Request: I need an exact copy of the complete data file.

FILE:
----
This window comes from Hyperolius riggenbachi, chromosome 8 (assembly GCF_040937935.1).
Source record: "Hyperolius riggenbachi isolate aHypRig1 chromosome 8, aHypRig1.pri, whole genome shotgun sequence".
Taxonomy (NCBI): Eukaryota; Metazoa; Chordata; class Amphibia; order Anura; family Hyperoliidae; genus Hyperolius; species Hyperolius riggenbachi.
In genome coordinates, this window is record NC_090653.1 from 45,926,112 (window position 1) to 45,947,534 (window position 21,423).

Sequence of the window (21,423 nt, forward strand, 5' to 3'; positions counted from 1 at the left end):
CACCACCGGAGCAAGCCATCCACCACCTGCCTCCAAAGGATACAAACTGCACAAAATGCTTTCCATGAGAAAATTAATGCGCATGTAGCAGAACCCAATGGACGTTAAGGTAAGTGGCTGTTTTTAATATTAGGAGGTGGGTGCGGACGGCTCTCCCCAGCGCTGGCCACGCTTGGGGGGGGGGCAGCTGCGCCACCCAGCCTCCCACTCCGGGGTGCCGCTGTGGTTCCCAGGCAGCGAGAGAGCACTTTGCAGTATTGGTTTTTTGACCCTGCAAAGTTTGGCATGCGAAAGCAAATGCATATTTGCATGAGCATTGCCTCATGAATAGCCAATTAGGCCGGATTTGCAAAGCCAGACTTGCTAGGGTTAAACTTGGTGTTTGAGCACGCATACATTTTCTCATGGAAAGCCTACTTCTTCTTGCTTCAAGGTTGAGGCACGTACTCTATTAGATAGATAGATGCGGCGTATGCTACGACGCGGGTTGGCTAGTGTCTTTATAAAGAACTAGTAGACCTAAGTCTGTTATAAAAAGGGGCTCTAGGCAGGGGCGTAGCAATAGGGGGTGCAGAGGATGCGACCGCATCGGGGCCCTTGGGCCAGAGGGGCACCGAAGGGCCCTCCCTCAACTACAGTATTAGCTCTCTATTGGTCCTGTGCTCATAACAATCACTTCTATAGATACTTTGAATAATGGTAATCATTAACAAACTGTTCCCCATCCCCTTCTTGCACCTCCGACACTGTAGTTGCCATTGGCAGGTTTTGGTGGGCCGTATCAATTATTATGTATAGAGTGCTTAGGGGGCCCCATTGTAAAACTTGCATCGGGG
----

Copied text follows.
This window comes from Hyperolius riggenbachi, chromosome 8 (assembly GCF_040937935.1).
Source record: "Hyperolius riggenbachi isolate aHypRig1 chromosome 8, aHypRig1.pri, whole genome shotgun sequence".
Taxonomy (NCBI): Eukaryota; Metazoa; Chordata; class Amphibia; order Anura; family Hyperoliidae; genus Hyperolius; species Hyperolius riggenbachi.
In genome coordinates, this window is record NC_090653.1 from 45,926,112 (window position 1) to 45,947,534 (window position 21,423).

Sequence of the window (21,423 nt, forward strand, 5' to 3'; positions counted from 1 at the left end):
CACCACCGGAGCAAGCCATCCACCACCTGCCTCCAAAGGATACAAACTGCACAAAATGCTTTCCATGAGAAAATTAATGCGCATGTAGCAGAACCCAATGGACGTTAAGGTAAGTGGCTGTTTTTAATATTAGGAGGTGGGTGCGGACGGCTCTCCCCAGCGCTGGCCACGCTTGGGGGGGGGGCAGCTGCGCCACCCAGCCTCCCACTCCGGGGTGCCGCTGTGGTTCCCAGGCAGCGAGAGAGCACTTTGCAGTATTGGTTTTTTGACCCTGCAAAGTTTGGCATGCGAAAGCAAATGCATATTTGCATGAGCATTGCCTCATGAATAGCCAATTAGGCCGGATTTGCAAAGCCAGACTTGCTAGGGTTAAACTTGGTGTTTGAGCACGCATACATTTTCTCATGGAAAGCCTACTTCTTCTTGCTTCAAGGTTGAGGCACGTACTCTATTAGATAGATAGATGCGGCGTATGCTACGACGCGGGTTGGCTAGTGTCTTTATAAAGAACTAGTAGACCTAAGTCTGTTATAAAAAGGGGCTCTAGGCAGGGGCGTAGCAATAGGGGGTGCAGAGGATGCGACCGCATCGGGGCCCTTGGGCCAGAGGGGCACCGAAGGGCCCTCCCTCAACTACAGTATTAGCTCTCTATTGGTCCTGTGCTCATAACAATCACTTCTATAGATACTTTGAATAATGGTAATCATTAACAAACTGTTCCCCATCCCCTTCTTGCACCTCCGACACTGTAGTTGCCATTGGCAGGTTTTGGTGGGCCGTATCAATTATTATGTATAGAGTGCTTAGGGGGCCCCATTGTAAAACTTGCATCGGGG